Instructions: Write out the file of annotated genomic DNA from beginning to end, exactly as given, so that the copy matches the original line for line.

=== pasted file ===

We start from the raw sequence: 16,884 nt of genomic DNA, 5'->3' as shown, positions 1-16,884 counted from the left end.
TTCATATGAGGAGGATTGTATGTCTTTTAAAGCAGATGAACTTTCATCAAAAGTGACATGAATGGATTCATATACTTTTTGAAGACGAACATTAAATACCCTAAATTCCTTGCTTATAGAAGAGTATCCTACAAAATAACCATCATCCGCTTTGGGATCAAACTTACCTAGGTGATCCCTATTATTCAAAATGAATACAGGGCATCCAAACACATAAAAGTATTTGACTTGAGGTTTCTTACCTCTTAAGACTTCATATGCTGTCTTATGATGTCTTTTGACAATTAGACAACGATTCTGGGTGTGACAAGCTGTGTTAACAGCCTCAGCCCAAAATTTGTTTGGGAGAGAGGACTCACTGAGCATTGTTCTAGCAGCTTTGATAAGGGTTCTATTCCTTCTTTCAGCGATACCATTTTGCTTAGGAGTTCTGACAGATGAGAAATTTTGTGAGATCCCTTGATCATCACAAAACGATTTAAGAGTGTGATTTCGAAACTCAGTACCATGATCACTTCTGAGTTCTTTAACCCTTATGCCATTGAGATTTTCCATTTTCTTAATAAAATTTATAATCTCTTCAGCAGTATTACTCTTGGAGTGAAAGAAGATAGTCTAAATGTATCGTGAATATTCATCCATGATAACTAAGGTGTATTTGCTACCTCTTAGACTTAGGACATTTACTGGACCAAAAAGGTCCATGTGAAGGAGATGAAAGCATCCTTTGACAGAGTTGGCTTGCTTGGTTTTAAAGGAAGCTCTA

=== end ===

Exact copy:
We start from the raw sequence: 16,884 nt of genomic DNA, 5'->3' as shown, positions 1-16,884 counted from the left end.
TTCATATGAGGAGGATTGTATGTCTTTTAAAGCAGATGAACTTTCATCAAAAGTGACATGAATGGATTCATATACTTTTTGAAGACGAACATTAAATACCCTAAATTCCTTGCTTATAGAAGAGTATCCTACAAAATAACCATCATCCGCTTTGGGATCAAACTTACCTAGGTGATCCCTATTATTCAAAATGAATACAGGGCATCCAAACACATAAAAGTATTTGACTTGAGGTTTCTTACCTCTTAAGACTTCATATGCTGTCTTATGATGTCTTTTGACAATTAGACAACGATTCTGGGTGTGACAAGCTGTGTTAACAGCCTCAGCCCAAAATTTGTTTGGGAGAGAGGACTCACTGAGCATTGTTCTAGCAGCTTTGATAAGGGTTCTATTCCTTCTTTCAGCGATACCATTTTGCTTAGGAGTTCTGACAGATGAGAAATTTTGTGAGATCCCTTGATCATCACAAAACGATTTAAGAGTGTGATTTCGAAACTCAGTACCATGATCACTTCTGAGTTCTTTAACCCTTATGCCATTGAGATTTTCCATTTTCTTAATAAAATTTATAATCTCTTCAGCAGTATTACTCTTGGAGTGAAAGAAGATAGTCTAAATGTATCGTGAATATTCATCCATGATAACTAAGGTGTATTTGCTACCTCTTAGACTTAGGACATTTACTGGACCAAAAAGGTCCATGTGAAGGAGATGAAAGCATCCTTTGACAGAGTTGGCTTGCTTGGTTTTAAAGGAAGCTCTA